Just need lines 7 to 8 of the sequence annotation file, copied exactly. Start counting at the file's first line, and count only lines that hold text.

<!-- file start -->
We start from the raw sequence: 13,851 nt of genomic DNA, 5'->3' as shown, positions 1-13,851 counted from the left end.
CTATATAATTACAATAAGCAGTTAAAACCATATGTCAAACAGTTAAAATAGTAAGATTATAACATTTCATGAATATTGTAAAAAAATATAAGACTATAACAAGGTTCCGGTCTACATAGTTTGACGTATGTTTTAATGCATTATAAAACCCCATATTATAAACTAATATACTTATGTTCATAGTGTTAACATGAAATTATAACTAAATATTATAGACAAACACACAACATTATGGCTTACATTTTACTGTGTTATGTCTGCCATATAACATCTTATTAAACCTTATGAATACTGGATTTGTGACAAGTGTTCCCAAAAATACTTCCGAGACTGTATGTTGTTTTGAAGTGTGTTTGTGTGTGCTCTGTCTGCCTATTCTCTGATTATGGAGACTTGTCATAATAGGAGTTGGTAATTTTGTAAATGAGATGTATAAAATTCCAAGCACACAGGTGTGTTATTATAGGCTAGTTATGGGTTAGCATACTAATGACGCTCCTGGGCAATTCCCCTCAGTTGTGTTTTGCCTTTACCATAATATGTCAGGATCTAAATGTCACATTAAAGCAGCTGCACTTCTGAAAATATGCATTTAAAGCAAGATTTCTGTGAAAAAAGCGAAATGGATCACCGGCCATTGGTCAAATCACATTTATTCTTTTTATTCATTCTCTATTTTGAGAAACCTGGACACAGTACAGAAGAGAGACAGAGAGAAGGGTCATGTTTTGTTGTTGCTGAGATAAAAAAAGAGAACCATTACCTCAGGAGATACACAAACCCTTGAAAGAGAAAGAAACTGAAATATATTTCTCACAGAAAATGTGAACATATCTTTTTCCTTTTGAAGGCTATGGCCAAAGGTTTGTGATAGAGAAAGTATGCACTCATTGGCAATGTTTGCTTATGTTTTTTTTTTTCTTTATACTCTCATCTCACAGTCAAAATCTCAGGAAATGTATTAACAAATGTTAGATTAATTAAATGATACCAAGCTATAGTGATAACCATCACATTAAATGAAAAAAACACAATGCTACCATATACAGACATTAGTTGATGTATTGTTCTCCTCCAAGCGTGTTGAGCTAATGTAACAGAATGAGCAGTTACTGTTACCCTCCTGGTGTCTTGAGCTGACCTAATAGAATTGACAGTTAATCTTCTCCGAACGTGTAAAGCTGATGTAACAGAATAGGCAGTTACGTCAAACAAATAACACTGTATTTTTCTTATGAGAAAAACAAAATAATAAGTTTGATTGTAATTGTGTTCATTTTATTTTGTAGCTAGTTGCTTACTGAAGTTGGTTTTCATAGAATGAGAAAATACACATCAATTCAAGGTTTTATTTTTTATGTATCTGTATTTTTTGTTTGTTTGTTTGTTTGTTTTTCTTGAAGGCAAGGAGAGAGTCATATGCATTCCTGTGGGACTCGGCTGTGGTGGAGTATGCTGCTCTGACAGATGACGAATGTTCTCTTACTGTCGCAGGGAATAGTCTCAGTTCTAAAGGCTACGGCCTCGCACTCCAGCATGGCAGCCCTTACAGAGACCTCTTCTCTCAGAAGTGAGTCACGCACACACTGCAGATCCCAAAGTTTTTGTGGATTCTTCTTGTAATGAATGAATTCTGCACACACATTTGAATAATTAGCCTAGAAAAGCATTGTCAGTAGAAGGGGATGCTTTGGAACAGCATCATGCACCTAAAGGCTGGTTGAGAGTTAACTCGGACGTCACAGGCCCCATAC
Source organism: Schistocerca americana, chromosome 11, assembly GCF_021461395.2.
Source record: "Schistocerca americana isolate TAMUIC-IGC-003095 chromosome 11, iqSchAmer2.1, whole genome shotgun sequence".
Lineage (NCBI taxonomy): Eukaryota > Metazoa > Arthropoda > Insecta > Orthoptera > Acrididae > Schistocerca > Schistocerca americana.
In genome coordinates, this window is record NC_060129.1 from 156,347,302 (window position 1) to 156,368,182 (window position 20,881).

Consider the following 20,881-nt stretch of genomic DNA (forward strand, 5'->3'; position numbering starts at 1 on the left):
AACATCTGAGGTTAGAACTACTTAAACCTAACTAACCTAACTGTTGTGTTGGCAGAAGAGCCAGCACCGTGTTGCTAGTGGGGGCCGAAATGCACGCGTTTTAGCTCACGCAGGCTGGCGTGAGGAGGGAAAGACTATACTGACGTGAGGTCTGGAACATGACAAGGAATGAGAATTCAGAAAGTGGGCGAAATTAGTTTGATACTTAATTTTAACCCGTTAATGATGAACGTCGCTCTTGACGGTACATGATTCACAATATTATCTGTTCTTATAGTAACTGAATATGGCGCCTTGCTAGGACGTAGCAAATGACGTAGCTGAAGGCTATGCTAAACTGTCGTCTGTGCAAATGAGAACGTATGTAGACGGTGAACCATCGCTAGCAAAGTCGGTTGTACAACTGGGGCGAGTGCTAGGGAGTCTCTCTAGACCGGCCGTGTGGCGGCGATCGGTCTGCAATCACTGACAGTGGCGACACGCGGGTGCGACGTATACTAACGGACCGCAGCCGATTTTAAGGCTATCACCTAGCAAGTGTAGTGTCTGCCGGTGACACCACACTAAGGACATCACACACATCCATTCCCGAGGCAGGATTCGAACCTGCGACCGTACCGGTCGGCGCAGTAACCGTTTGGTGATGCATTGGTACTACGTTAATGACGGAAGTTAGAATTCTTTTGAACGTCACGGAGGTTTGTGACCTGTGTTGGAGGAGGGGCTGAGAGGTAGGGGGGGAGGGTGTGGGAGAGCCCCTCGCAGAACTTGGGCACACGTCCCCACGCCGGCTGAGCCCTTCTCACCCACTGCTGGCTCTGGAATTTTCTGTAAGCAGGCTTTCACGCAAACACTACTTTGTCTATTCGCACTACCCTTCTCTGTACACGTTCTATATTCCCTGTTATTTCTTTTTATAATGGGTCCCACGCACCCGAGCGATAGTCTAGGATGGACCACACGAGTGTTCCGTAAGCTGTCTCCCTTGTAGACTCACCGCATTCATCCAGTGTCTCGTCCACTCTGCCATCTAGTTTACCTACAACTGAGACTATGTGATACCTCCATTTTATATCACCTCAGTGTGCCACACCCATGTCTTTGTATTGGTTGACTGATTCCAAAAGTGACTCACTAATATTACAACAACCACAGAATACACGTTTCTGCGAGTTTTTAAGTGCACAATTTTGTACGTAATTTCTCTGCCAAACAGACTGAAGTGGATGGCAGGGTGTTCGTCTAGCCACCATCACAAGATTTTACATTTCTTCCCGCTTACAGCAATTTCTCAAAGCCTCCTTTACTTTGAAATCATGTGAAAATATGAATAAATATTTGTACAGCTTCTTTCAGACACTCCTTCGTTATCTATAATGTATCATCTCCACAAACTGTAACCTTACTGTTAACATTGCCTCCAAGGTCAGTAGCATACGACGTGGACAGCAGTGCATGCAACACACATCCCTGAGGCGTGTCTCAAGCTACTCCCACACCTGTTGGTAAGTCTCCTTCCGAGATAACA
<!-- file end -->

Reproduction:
Consider the following 20,881-nt stretch of genomic DNA (forward strand, 5'->3'; position numbering starts at 1 on the left):
AACATCTGAGGTTAGAACTACTTAAACCTAACTAACCTAACTGTTGTGTTGGCAGAAGAGCCAGCACCGTGTTGCTAGTGGGGGCCGAAATGCACGCGTTTTAGCTCACGCAGGCTGGCGTGAGGAGGGAAAGACTATACTGACGTGAGGTCTGGAACATGACAAGGAATGAGAATTCAGAAAGTGGGCGAAATTAGTTTGATACTTAATTTTAACCCGTTAATGATGAACGTCGCTCTTGACGGTACATGATTCACAATATTATCTGTTCTTATAGTAACTGAATATGGCGCCTTGCTAGGACGTAGCAAATGACGTAGCTGAAGGCTATGCTAAACTGTCGTCTGTGCAAATGAGAACGTATGTAGACGGTGAACCATCGCTAGCAAAGTCGGTTGTACAACTGGGGCGAGTGCTAGGGAGTCTCTCTAGACCGGCCGTGTGGCGGCGATCGGTCTGCAATCACTGACAGTGGCGACACGCGGGTGCGACGTATACTAACGGACCGCAGCCGATTTTAAGGCTATCACCTAGCAAGTGTAGTGTCTGCCGGTGACACCACACTAAGGACATCACACACATCCATTCCCGAGGCAGGATTCGAACCTGCGACCGTACCGGTCGGCGCAGTAACCGTTTGGTGATGCATTGGTACTACGTTAATGACGGAAGTTAGAATTCTTTTGAACGTCACGGAGGTTTGTGACCTGTGTTGGAGGAGGGGCTGAGAGGTAGGGGGGGAGGGTGTGGGAGAGCCCCTCGCAGAACTTGGGCACACGTCCCCACGCCGGCTGAGCCCTTCTCACCCACTGCTGGCTCTGGAATTTTCTGTAAGCAGGCTTTCACGCAAACACTACTTTGTCTATTCGCACTACCCTTCTCTGTACACGTTCTATATTCCCTGTTATTTCTTTTTATAATGGGTCCCACGCACCCGAGCGATAGTCTAGGATGGACCACACGAGTGTTCCGTAAGCTGTCTCCCTTGTAGACTCACCGCATTCATCCAGTGTCTCGTCCACTCTGCCATCTAGTTTACCTACAACTGAGACTATGTGATACCTCCATTTTATATCACCTCAGTGTGCCACACCCATGTCTTTGTATTGGTTGACTGATTCCAAAAGTGACTCACTAATATTACAACAACCACAGAATACACGTTTCTGCGAGTTTTTAAGTGCACAATTTTGTACGTAATTTCTCTGCCAAACAGACTGAAGTGGATGGCAGGGTGTTCGTCTAGCCACCATCACAAGATTTTACATTTCTTCCCGCTTACAGCAATTTCTCAAAGCCTCCTTTACTTTGAAATCATGTGAAAATATGAATAAATATTTGTACAGCTTCTTTCAGACACTCCTTCGTTATCTATAATGTATCATCTCCACAAACTGTAACCTTACTGTTAACATTGCCTCCAAGGTCAGTAGCATACGACGTGGACAGCAGTGCATGCAACACACATCCCTGAGGCGTGTCTCAAGCTACTCCCACACCTGTTGGTAAGTCTCCTTCCGAGATAACA